She said: “It’s vital that urgent action is taken to ensure that skilled staff are recruited to fill these vacancies. I’m particularly concerned to hear that this service has been understaffed for some time. There should be a process to avoid this happening again in this or any other NHS Lothian service.”

It is understood that NHS Lothian has struggled to fill posts in part because NHS pay grades, which are set nationally, mean perfusionists are paid more in England than Scotland.

But in a further twist, it emerged that NHS Lothian’s perfusionists recently negotiated a 20 per cent pay rise in recognition of their low numbers.

Tom Waterson, Unison branch chair for Lothian, said that he was “extremely disappointed” to hear of the perfusionists’ stance, given the pay increase which it is believed will be backdated to April last year.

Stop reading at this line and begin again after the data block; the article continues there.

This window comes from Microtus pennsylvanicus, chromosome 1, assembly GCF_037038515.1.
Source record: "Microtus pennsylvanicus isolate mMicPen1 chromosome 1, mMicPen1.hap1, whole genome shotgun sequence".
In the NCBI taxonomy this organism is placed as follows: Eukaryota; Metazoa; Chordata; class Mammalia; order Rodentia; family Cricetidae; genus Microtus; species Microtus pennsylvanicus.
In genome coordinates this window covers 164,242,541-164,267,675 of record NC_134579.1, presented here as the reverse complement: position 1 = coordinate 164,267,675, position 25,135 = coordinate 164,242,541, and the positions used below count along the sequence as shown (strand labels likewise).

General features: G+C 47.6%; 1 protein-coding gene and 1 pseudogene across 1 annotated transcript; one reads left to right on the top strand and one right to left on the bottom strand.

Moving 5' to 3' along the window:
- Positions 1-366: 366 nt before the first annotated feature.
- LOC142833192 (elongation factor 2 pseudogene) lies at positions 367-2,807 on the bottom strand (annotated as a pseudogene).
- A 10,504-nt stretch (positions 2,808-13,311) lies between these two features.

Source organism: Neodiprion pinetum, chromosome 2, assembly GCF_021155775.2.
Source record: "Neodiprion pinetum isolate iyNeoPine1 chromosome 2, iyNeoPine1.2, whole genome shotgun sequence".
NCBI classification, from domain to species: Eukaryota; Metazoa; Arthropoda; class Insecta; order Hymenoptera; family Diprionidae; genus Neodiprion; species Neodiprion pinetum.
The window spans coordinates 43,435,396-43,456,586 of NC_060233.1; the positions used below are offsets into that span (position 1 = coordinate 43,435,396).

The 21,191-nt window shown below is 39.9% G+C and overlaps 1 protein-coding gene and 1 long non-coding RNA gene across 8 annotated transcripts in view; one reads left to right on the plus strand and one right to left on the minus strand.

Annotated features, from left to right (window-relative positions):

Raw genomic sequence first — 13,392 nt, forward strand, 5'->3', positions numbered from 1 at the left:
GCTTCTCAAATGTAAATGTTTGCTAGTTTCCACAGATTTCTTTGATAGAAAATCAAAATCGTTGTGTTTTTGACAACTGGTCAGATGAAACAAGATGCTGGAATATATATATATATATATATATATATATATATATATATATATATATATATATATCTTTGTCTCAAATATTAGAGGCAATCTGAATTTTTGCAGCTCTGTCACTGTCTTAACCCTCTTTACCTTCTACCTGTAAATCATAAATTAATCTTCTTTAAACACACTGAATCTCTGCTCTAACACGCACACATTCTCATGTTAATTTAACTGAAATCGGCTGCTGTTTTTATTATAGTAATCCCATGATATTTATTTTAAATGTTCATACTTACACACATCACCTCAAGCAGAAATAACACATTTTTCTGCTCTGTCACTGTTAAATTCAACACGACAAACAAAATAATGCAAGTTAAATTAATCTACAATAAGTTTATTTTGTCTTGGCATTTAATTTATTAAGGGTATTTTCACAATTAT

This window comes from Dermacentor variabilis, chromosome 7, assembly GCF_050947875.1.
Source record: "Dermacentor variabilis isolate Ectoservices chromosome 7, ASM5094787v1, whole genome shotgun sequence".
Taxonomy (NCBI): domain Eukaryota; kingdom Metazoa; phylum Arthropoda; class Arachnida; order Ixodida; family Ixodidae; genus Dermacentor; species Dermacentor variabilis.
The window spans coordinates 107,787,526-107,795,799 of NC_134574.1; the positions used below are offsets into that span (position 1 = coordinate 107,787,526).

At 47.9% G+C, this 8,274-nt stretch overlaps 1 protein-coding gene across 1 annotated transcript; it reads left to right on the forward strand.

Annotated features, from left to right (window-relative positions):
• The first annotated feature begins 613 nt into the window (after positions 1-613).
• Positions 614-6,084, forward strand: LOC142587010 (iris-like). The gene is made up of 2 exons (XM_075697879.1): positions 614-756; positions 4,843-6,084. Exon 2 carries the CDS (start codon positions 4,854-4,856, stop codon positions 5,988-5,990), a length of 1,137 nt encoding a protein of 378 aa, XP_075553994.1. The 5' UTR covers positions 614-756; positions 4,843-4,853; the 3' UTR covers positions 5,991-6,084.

He said: “I am aware of staffing shortages. But they went to the Scottish Terms and Conditions Committee just last month and it was agreed that they would receive 20 per cent on top of their wage because they were short staffed. They got what they asked for.”

NHS Lothian said that no cardiac surgery operations which required perfusionists had been planned between Friday next week and 8am on the following Monday. Emergency patients are almost certain to be treated in Glasgow that weekend, unless an agreement is reached – although a last-gasp deal is not anticipated.

Patients suffering chest traumas, potentially due to stabbings or car accidents, are among those that could be affected. Medical patients who suffer aortic dissections could also be sent to Glasgow when they would otherwise be treated at the Royal Infirmary.